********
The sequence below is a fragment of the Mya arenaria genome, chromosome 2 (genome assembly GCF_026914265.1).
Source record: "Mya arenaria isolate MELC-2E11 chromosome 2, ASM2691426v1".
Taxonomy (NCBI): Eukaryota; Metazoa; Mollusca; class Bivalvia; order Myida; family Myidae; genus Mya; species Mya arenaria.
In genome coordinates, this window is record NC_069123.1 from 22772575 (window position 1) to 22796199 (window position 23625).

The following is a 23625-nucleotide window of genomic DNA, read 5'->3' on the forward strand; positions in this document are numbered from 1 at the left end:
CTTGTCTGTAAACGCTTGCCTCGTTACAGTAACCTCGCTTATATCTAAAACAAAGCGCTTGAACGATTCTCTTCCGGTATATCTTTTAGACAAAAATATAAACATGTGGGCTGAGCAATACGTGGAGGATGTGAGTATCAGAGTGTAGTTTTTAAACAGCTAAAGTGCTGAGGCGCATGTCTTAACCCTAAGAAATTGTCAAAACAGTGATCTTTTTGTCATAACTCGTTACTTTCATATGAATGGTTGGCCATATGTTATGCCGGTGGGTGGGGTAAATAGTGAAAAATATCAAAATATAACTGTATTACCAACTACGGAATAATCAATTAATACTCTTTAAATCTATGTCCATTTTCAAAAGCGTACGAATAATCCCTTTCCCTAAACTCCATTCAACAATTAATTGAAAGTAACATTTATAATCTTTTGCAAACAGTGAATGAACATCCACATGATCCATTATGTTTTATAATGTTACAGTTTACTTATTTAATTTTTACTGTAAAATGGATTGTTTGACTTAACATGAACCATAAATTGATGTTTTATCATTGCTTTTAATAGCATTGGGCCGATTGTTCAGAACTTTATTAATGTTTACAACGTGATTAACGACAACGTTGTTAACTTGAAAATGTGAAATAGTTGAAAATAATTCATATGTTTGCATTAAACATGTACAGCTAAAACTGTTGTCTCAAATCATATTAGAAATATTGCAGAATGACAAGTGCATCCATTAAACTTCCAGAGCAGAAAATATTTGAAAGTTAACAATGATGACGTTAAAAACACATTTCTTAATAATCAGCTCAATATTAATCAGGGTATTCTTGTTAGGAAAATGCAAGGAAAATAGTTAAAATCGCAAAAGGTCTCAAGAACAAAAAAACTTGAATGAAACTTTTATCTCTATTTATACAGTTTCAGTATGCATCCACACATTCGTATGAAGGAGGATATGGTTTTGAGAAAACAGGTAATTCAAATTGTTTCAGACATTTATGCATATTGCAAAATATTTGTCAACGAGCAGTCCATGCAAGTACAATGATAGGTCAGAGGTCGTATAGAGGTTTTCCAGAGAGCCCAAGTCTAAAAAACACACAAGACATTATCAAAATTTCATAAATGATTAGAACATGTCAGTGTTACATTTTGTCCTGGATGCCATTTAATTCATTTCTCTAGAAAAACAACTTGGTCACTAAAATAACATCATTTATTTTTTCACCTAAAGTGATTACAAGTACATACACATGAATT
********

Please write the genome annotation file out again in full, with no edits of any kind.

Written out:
The sequence below is a fragment of the Mya arenaria genome, chromosome 2 (genome assembly GCF_026914265.1).
Source record: "Mya arenaria isolate MELC-2E11 chromosome 2, ASM2691426v1".
Taxonomy (NCBI): Eukaryota; Metazoa; Mollusca; class Bivalvia; order Myida; family Myidae; genus Mya; species Mya arenaria.
In genome coordinates, this window is record NC_069123.1 from 22772575 (window position 1) to 22796199 (window position 23625).

The following is a 23625-nucleotide window of genomic DNA, read 5'->3' on the forward strand; positions in this document are numbered from 1 at the left end:
CTTGTCTGTAAACGCTTGCCTCGTTACAGTAACCTCGCTTATATCTAAAACAAAGCGCTTGAACGATTCTCTTCCGGTATATCTTTTAGACAAAAATATAAACATGTGGGCTGAGCAATACGTGGAGGATGTGAGTATCAGAGTGTAGTTTTTAAACAGCTAAAGTGCTGAGGCGCATGTCTTAACCCTAAGAAATTGTCAAAACAGTGATCTTTTTGTCATAACTCGTTACTTTCATATGAATGGTTGGCCATATGTTATGCCGGTGGGTGGGGTAAATAGTGAAAAATATCAAAATATAACTGTATTACCAACTACGGAATAATCAATTAATACTCTTTAAATCTATGTCCATTTTCAAAAGCGTACGAATAATCCCTTTCCCTAAACTCCATTCAACAATTAATTGAAAGTAACATTTATAATCTTTTGCAAACAGTGAATGAACATCCACATGATCCATTATGTTTTATAATGTTACAGTTTACTTATTTAATTTTTACTGTAAAATGGATTGTTTGACTTAACATGAACCATAAATTGATGTTTTATCATTGCTTTTAATAGCATTGGGCCGATTGTTCAGAACTTTATTAATGTTTACAACGTGATTAACGACAACGTTGTTAACTTGAAAATGTGAAATAGTTGAAAATAATTCATATGTTTGCATTAAACATGTACAGCTAAAACTGTTGTCTCAAATCATATTAGAAATATTGCAGAATGACAAGTGCATCCATTAAACTTCCAGAGCAGAAAATATTTGAAAGTTAACAATGATGACGTTAAAAACACATTTCTTAATAATCAGCTCAATATTAATCAGGGTATTCTTGTTAGGAAAATGCAAGGAAAATAGTTAAAATCGCAAAAGGTCTCAAGAACAAAAAAACTTGAATGAAACTTTTATCTCTATTTATACAGTTTCAGTATGCATCCACACATTCGTATGAAGGAGGATATGGTTTTGAGAAAACAGGTAATTCAAATTGTTTCAGACATTTATGCATATTGCAAAATATTTGTCAACGAGCAGTCCATGCAAGTACAATGATAGGTCAGAGGTCGTATAGAGGTTTTCCAGAGAGCCCAAGTCTAAAAAACACACAAGACATTATCAAAATTTCATAAATGATTAGAACATGTCAGTGTTACATTTTGTCCTGGATGCCATTTAATTCATTTCTCTAGAAAAACAACTTGGTCACTAAAATAACATCATTTATTTTTTCACCTAAAGTGATTACAAGTACATACACATGAATT